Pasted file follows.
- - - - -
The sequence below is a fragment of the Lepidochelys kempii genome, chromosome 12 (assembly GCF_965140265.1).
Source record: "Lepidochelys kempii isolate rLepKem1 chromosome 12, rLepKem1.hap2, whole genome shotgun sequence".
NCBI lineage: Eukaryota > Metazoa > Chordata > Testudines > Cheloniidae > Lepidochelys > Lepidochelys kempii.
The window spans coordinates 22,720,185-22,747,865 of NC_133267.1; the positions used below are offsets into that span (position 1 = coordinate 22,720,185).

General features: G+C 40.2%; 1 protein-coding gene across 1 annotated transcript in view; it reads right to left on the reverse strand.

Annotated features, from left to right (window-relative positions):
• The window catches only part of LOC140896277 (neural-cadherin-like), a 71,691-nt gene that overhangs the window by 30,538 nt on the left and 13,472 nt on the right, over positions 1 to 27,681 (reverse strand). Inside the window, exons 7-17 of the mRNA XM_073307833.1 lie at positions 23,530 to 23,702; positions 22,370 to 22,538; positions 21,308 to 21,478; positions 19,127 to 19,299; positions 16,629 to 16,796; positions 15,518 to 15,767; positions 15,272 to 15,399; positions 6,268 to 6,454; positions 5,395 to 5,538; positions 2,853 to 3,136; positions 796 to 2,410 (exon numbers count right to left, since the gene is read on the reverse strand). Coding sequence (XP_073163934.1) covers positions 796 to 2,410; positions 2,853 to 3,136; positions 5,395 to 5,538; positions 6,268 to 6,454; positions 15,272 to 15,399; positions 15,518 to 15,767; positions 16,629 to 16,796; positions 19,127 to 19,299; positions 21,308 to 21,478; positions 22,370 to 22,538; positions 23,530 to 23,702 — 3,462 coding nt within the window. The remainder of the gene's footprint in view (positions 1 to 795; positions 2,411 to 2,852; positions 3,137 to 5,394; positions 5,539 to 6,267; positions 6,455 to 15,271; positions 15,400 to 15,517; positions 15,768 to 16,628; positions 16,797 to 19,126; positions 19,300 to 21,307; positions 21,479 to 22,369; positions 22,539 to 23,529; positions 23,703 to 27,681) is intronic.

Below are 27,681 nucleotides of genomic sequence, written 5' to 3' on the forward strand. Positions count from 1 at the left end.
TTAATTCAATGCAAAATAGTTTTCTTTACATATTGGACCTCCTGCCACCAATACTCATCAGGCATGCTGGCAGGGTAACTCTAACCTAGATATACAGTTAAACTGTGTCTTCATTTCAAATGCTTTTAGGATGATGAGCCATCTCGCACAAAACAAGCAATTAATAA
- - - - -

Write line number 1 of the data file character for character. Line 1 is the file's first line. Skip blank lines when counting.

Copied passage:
The sequence below is a fragment of the Lepidochelys kempii genome, chromosome 12 (assembly GCF_965140265.1).